The first recorded Quarterly Conference held Nov. 30, 1867 shows those present as being, T.M. Finney, Presiding Elder; J.E. Godbey, Preacher in Charge; Dr. R.J.R. Nally, Steward; J.C. Bryan and Capt. N.W. Parker were elected as stewards, with N.W. Parker, Recording Secretary. This meeting also reported that there were four additions to the membership and three baptisms to report in that quarter, and that the spiritual condition of the church was encouraging, with good attendance at social meetings. Received for this quarter was $125.00, with $6.25 being paid to the Presiding Elder and $118.00 being paid to the Preacher in Charge. It was also reported that $28.60 was raised for charity. The number of members reported in Dec. 1868, was 34.
Soon after taking charge of the Washington church, Rev. Godbey opened a private school for the instruction of the members of his church. ‘They disliked to put their children with the Germans in the public school.” The school soon grew with the addition of the children of his friends from the Labadie Circuit and a boarding department was developed for the girls, with the boys being boarded in private homes. At times as many as four assistant teachers were needed in the instruction of the students. A building was required to be purchased at a cost of $6,000, with an annual payment of $420.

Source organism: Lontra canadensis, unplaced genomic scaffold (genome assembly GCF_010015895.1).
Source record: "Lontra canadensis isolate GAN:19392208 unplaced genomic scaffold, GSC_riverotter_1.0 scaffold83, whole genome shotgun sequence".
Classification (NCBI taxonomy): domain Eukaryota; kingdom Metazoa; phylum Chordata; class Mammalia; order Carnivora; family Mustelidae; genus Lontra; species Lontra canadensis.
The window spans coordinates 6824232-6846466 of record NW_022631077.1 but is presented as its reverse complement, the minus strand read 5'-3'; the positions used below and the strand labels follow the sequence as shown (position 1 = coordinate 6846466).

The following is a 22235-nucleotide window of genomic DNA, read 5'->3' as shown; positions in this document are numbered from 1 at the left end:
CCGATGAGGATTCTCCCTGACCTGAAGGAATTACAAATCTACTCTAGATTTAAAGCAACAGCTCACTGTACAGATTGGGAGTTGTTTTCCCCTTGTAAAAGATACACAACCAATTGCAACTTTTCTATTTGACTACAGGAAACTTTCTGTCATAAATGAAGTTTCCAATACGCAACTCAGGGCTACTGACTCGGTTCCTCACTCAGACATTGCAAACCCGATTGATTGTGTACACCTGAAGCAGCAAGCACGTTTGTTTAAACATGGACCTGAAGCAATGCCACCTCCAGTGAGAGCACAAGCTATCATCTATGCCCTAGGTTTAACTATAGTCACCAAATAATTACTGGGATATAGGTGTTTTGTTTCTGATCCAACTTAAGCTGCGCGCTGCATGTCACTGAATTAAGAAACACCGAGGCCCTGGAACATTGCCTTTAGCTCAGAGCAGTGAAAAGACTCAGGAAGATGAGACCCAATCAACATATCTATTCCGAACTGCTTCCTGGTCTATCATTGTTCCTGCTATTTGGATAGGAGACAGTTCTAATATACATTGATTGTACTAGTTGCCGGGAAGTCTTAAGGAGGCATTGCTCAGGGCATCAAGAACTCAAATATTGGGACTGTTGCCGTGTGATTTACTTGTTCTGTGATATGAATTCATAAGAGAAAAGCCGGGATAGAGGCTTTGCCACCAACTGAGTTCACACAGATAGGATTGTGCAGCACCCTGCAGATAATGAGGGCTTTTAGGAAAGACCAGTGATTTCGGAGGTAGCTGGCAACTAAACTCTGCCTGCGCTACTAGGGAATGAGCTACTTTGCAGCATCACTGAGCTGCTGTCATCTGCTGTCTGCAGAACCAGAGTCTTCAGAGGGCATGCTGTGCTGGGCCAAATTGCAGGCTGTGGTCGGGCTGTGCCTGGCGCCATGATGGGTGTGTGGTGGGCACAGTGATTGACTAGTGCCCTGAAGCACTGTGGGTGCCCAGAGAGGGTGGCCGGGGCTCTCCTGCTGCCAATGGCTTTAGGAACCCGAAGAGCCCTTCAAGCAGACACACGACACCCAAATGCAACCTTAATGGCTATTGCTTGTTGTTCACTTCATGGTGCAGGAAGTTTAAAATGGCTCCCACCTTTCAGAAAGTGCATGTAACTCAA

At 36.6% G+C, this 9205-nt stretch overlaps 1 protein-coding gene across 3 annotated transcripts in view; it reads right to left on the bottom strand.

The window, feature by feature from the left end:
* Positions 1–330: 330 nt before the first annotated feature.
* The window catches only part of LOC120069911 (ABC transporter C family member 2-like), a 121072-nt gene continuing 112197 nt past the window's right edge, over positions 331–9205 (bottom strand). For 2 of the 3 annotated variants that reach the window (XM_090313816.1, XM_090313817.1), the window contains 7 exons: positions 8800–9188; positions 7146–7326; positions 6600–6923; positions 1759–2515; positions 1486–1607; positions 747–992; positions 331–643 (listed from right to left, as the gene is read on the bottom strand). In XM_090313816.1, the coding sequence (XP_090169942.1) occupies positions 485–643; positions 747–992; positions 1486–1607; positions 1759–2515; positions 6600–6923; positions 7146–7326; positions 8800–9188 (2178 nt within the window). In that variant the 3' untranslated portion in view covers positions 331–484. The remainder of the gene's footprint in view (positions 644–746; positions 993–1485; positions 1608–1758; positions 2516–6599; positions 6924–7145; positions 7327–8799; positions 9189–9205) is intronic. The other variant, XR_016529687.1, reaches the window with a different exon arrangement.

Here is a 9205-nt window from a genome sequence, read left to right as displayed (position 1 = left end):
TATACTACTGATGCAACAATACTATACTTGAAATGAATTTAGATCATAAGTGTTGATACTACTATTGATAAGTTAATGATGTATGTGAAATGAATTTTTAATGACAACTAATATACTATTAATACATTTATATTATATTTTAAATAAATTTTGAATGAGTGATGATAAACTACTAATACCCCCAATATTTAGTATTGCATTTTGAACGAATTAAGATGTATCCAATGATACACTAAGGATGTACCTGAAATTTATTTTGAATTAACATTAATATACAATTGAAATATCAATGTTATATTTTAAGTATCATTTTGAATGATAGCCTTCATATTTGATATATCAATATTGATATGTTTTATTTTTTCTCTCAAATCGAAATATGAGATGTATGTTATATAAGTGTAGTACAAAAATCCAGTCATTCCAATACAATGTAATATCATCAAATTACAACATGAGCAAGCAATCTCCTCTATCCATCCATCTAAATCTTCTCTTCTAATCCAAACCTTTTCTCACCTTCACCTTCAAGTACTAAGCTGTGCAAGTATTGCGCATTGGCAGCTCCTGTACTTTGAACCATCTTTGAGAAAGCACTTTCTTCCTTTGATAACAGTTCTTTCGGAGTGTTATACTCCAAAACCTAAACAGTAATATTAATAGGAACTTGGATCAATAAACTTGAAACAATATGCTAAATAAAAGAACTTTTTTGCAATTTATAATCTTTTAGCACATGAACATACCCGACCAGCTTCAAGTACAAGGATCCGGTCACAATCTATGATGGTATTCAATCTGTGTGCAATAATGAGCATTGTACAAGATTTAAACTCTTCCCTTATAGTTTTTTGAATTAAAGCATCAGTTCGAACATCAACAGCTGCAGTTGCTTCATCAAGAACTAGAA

Rev. Godbey remained as minister of the Washington church for a total of six years and also served as Presiding Elder in the years that followed. During his ministry in Washington, Godbey gained ‘the sympathy and support of the American people of the town, and many of the Germans.” Godbey states, ‘1 was the teacher, in English, of the Lutheran preacher, and when he built a new church he had me to preach at the dedication” and that “several Catholics sent to our school, and a number of them contributed to my support.”
Rev. Godbey, most certainty contributed to the church and community, for without his dedication to Christ and the church, our church might have never been rebuilt after the war. We owe a great deal of gratitude to this minister for his great efforts.
The meager records kept over the next decades shed little light on our history. The Quarterly Conference report of Dec. 16,1876 shows Newport and Point Pleasant churches as part of our charge. It is not known exactly when Point Pleasant was built, nor do we know when the two churches were added to our charge because of the lack of church records between Aug. 1870 and Dec. 1876.
Quarterly Conference records through the years show the up and down times of the church, sometimes the attendance was low at Sunday School or in worship and membership also was stated as fluctuating. Though we had our problems there were always a few to stick out the bad with the good. Reports of Aug. 23, 1877 show that there were four officers, six teachers and seventy scholars associated with the Sunday School, with an average attendance of forty students, collecting $5.18 in that quarter. The years that followed were assuredly similar to those in the early life of the church and can only be guessed at, as no known Quarterly Conference records were preserved from Oct. 1877 through Oct. 1890.